Meristematic Tissues

A meristem is an embryonic tissue primarily responsible for producing more cells that support the growth of the organism. Dicots and gymnosperms have primary and secondary plant bodies that are formed from different meristematic tissues. The primary plant body refers to the plant prior to the commencement of woody (or secondary) growth. Apical meristems occur at the terminal ends of roots and shoots and build the primary plant body. The outermost cells of the root are constantly being worn away and new cells at the apical end of the meristem move

Table 8.4 Primary Types of Vascular Bundles

Bundle Type

Characteristic

Collateral bundles

Phloem is external to xylem. In the case of leaves, the xylem is toward the upper epidermis (adaxial surface) and phloem is toward the lower epidermis (abaxial surface). Collateral bundles are the most frequently encountered bundle type in medicinal plant species (Figure 8.8a and b).

Bicollateral bundles

Phloem is both external and internal to xylem (Figure 8.8c).

Amphivasal bundles (leptocentric bundles)

Xylem completely surrounds the phloem (e.g., Rheum spp., many monocots) (Figure 8.8d).

Amphiphloic bundles (amphicribral bundles)

The phloem completely surrounds the xylem; this type of bundle is rarely seen in medicinal plants (e.g., Rhodiola spp. and many ferns) (Figure 8.8e and f).

FIGURE 8.4 Transverse section of root/rhizome epidermis and hypodermis. (a) Valeriana officinalis rhizome epidermis and hypodermis containing oil droplets, with cortical parenchyma; (b) Valeriana officinalis rhizome epidermis and hypodermis containing oil droplets, with cortical parenchyma. (Images courtesy of Prof. Dr. Reinhard Länger, AGES PharmMed, Vienna, Austria.)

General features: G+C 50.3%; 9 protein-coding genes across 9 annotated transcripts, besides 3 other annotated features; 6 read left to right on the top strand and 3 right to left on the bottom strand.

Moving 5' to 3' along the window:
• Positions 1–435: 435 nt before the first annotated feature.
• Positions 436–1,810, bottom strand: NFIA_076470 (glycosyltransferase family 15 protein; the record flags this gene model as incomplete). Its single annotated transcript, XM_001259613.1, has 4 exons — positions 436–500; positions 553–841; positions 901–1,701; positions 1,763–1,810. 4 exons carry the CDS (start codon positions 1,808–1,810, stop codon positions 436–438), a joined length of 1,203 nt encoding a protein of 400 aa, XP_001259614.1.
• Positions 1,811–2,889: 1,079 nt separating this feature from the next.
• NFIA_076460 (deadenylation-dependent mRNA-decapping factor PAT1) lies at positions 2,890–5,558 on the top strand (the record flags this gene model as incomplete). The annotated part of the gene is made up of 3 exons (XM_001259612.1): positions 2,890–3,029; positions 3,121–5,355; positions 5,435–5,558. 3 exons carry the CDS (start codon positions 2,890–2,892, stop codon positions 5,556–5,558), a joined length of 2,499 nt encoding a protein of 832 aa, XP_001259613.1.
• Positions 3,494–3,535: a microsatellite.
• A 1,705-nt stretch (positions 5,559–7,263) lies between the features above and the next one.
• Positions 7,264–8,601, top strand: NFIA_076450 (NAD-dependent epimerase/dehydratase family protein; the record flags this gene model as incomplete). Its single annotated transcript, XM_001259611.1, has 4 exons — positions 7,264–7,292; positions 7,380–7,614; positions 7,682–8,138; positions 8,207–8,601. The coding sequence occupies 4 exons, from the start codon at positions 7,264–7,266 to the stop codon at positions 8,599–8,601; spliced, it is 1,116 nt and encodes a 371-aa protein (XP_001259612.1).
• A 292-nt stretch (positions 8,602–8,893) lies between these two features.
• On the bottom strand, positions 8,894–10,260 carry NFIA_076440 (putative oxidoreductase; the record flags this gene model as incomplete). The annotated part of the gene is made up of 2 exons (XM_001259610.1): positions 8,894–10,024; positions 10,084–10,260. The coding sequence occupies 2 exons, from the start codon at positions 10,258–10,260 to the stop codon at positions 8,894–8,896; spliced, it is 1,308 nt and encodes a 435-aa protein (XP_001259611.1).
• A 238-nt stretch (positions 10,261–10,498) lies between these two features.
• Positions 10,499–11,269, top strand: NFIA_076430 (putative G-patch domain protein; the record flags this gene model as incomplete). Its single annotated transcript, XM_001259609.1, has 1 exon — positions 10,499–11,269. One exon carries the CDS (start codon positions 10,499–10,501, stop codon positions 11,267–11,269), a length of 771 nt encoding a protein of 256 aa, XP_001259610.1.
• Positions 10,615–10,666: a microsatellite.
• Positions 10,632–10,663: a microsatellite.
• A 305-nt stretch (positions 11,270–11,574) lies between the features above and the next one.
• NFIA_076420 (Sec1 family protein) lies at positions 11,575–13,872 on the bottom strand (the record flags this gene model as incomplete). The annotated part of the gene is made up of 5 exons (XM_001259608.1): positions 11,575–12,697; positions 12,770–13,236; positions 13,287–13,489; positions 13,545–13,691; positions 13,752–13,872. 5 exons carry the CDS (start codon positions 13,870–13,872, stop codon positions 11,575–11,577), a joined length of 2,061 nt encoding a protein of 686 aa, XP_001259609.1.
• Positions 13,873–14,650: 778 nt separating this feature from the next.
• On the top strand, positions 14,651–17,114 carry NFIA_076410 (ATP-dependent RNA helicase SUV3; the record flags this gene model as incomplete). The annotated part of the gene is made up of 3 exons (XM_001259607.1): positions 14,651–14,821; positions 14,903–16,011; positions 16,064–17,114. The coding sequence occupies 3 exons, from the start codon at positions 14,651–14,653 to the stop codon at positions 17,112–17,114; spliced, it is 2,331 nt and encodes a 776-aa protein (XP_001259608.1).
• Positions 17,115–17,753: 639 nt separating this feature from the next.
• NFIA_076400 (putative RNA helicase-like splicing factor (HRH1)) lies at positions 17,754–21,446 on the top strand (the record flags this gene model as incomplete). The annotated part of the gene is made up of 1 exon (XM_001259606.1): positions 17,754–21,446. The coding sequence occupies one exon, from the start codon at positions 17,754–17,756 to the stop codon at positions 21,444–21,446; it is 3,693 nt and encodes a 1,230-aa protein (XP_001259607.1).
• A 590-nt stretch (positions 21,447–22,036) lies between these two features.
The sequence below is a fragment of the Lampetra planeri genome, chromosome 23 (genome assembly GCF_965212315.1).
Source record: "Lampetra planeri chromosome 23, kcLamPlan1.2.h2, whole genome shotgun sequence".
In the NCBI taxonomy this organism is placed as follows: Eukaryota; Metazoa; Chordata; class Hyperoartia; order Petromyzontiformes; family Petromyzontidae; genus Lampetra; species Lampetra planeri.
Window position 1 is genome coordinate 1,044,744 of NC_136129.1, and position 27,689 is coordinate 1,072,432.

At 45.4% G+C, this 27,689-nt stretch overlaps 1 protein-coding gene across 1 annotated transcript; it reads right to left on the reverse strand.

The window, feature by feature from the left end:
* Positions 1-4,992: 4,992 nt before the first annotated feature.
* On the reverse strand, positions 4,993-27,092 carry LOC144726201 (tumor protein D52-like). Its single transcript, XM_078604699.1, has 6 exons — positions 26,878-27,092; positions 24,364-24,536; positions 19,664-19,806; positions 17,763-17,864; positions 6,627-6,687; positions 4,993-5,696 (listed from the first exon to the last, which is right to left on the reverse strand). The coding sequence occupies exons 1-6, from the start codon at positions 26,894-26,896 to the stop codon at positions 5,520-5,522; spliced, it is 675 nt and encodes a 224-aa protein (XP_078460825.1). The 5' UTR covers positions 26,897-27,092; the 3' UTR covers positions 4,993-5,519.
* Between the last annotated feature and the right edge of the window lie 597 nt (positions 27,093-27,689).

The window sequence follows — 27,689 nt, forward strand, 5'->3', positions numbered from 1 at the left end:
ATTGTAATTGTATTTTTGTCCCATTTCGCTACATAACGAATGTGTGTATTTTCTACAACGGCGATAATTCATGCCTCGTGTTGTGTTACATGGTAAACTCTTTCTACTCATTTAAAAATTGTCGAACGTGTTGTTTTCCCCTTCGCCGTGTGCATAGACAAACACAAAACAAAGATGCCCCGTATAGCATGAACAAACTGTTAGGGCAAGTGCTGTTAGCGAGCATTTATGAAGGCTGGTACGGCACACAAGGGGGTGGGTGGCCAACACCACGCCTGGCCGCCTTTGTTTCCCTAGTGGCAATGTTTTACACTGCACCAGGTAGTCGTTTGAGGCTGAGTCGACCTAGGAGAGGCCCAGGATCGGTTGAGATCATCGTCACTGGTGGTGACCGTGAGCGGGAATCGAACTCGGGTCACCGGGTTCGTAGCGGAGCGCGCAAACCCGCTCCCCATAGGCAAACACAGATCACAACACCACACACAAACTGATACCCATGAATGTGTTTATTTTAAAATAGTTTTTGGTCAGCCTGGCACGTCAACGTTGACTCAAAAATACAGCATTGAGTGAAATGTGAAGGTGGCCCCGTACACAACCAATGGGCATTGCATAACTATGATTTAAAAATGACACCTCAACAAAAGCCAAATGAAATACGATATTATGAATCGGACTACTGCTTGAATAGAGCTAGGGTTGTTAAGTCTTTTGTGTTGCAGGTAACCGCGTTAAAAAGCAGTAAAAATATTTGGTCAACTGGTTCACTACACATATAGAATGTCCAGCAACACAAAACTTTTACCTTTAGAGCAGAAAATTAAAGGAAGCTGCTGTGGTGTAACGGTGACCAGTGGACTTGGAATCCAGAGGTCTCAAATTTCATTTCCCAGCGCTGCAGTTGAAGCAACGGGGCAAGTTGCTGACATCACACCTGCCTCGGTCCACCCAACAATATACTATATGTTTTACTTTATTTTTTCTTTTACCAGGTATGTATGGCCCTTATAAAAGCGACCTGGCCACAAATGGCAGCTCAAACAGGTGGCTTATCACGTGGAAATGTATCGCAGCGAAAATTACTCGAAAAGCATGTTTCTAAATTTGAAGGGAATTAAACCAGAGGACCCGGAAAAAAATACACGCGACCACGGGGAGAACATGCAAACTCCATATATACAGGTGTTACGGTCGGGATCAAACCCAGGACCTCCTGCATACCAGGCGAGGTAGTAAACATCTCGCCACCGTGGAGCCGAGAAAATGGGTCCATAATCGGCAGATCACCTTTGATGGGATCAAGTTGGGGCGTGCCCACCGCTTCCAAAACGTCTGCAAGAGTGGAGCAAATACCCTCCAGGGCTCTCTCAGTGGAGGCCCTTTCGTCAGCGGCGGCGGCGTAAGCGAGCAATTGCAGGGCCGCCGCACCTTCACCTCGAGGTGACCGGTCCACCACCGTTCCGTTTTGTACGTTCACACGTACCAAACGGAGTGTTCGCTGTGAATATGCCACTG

FIGURE 8.4 Transverse section of root/rhizome epidermis and hypodermis. (a) Valeriana officinalis rhizome epidermis and hypodermis containing oil droplets, with cortical parenchyma; (b) Valeriana officinalis rhizome epidermis and hypodermis containing oil droplets, with cortical parenchyma. (Images courtesy of Prof. Dr. Reinhard Länger, AGES PharmMed, Vienna, Austria.)

FIGURE 8.5 Structure of vascular bundles of Tussilago farfara leaf showing fibers, sclerenchyma, phloem, xylem, and line of cambium. (Images courtesy of Prof. Dr. Reinhard Länger, AGES PharmMed, Vienna, Austria.)

forward to replace them. As the old cells disintegrate, a strong protective root cap is formed. Some of the new cells become part of the root cap, but most become part of that portion of the root associated with its growth cell division and elongation (elongation region or meristem).

The secondary plant body refers to tissues that arise when wood and bark are formed from lateral meristems called the vascular cambium and cork cambium, respectively. Secondary growth does not occur in monocots. When viewed in transverse section, cambial cells of meristems appear rectangular, tangentially elongated, thin walled, and arranged in distinct radial and tangential rows. Due to the delicate cell wall, cambial cells may not be discernible in dry medicinal plant parts. Neither apical nor lateral meristems provide diagnostic characters for the microscopist. Details of the development of the vascular and cork cambia in stems and roots and the associated changes in tissue organization are described in the following chapter.

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